Woodford County High School junior Ryan Alvey, far right, listens during the district’s May meeting. Also pictured are Chairman Ambrose Wilson IV, Superintendent Scott Hawkins and Vice Chairwoman Debby Edelen.
At least 10 Kentucky public school districts have student board representatives, according to those districts’ policies.
Ryan Alvey, a Woodford County High School junior, has served as the district’s student board representative for one year and was recently re-elected to the post for next school year.
The school holds a meeting for all students who are interested in becoming the representative to explain the role and responsibilities. Then there’s a schoolwide election.
“It’s a very informative process,” Alvey said of serving as a student representative. “There are some things, especially some of the finances, that I don’t have a lot of insight into, I can’t share much perspective on.
“But as we’ve been talking about the possibility of a new high school and what that means for the students, the staff and the community, I think I’ve been able to provide students with some information as well as the board as we consider our options and discuss different solutions.”
Gallatin County Superintendent Larry Hammond said having a liaison between the board and the students is a positive aspect for districts.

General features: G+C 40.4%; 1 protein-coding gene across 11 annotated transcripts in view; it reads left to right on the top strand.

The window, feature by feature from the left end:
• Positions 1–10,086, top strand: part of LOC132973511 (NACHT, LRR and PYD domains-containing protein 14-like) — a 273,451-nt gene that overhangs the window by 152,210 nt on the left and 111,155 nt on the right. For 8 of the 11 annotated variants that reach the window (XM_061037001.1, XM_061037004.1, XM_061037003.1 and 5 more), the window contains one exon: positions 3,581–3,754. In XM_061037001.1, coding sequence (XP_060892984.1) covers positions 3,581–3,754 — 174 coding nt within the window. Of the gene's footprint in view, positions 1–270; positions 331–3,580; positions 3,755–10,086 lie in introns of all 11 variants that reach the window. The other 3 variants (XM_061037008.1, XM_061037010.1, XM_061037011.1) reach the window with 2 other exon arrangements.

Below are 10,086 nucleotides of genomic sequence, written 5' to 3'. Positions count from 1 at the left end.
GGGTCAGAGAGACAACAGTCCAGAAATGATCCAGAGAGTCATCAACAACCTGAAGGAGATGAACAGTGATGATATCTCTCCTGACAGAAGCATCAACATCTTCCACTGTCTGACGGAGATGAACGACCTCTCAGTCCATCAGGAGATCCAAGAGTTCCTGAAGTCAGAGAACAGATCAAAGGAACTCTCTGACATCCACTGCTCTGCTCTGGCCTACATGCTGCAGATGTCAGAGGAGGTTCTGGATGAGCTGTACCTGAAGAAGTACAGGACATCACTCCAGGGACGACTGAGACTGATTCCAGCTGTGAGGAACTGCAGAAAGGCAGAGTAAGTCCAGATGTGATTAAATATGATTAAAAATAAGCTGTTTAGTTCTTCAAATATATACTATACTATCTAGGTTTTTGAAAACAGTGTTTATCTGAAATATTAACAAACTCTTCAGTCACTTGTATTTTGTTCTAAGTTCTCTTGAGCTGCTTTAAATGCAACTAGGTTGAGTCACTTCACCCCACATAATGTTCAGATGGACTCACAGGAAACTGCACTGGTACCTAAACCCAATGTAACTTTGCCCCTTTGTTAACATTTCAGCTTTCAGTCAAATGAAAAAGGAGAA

“They get a taste, a feel for community service,” he said. “They can go back and share their experiences within the school. But community service itself, I think it gives them a feel for that. Even the fact that they’re elected might even persuade them to want to be politicians one day or not to be one because they see the good and the challenging. Not everyone is pleased with every decision.”
Hammond said his board seeks input from the student, especially on issues relevant to instructional choices.
“The student board member has a tendency to cause the adults in the crowd – board members, superintendent and everyone else – to really look at our purpose and constantly remind ourselves the decisions we make are for the good of those students,” he said. “It keeps you focused.”
Alvey also serves on the Woodford County’s steering committee for the new high school.
In his time on the board, Alvey said he’s been able to inform the board about students’ concerns that members may not be aware of.
“I’ve let them know when there’s a significant issue I saw arising in our school or our community,” he said. Last fall, Alvey told the board about students’ concerns about a shortage of engineering teachers at the school.
“I thought that was important for our school and our county and our state,” he said.
Though Alvey participates in the meetings, he can’t cast a vote. But that doesn’t lessen his interest, he said.
“I think it’s for the best that I can’t vote. I understand why I can’t vote and I think that it definitely helps that I can provide them with information. There are times when they’ve noted that the information I’ve added contributed to what their decision was.”
“I’m glad I can’t vote in the sense that it can get a little over my head or a little overwhelming,” he said. “So, I do what I can to let them know and I trust them with their decision.”